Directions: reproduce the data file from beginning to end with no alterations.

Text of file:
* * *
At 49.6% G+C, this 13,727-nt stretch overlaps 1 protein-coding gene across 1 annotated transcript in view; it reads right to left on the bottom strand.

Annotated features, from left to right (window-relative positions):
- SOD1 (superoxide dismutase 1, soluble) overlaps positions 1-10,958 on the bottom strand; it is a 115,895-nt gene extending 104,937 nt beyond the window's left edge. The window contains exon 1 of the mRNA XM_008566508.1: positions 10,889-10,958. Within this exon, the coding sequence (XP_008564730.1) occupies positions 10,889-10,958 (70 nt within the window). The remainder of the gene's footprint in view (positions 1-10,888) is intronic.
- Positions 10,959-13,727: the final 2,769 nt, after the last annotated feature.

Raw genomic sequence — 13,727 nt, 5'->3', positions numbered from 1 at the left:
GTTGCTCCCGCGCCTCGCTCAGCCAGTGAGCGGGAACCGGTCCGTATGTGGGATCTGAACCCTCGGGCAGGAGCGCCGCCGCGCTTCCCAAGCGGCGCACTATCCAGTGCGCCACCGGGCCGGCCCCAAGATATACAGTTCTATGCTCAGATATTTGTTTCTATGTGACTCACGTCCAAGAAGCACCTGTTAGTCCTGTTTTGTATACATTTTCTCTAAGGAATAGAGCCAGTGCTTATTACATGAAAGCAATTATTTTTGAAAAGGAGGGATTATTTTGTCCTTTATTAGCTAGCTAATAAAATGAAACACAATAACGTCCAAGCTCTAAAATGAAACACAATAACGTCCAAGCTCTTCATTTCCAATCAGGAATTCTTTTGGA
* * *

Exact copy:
At 49.6% G+C, this 13,727-nt stretch overlaps 1 protein-coding gene across 1 annotated transcript in view; it reads right to left on the bottom strand.

Annotated features, from left to right (window-relative positions):
- SOD1 (superoxide dismutase 1, soluble) overlaps positions 1-10,958 on the bottom strand; it is a 115,895-nt gene extending 104,937 nt beyond the window's left edge. The window contains exon 1 of the mRNA XM_008566508.1: positions 10,889-10,958. Within this exon, the coding sequence (XP_008564730.1) occupies positions 10,889-10,958 (70 nt within the window). The remainder of the gene's footprint in view (positions 1-10,888) is intronic.
- Positions 10,959-13,727: the final 2,769 nt, after the last annotated feature.

Raw genomic sequence — 13,727 nt, 5'->3', positions numbered from 1 at the left:
GTTGCTCCCGCGCCTCGCTCAGCCAGTGAGCGGGAACCGGTCCGTATGTGGGATCTGAACCCTCGGGCAGGAGCGCCGCCGCGCTTCCCAAGCGGCGCACTATCCAGTGCGCCACCGGGCCGGCCCCAAGATATACAGTTCTATGCTCAGATATTTGTTTCTATGTGACTCACGTCCAAGAAGCACCTGTTAGTCCTGTTTTGTATACATTTTCTCTAAGGAATAGAGCCAGTGCTTATTACATGAAAGCAATTATTTTTGAAAAGGAGGGATTATTTTGTCCTTTATTAGCTAGCTAATAAAATGAAACACAATAACGTCCAAGCTCTAAAATGAAACACAATAACGTCCAAGCTCTTCATTTCCAATCAGGAATTCTTTTGGA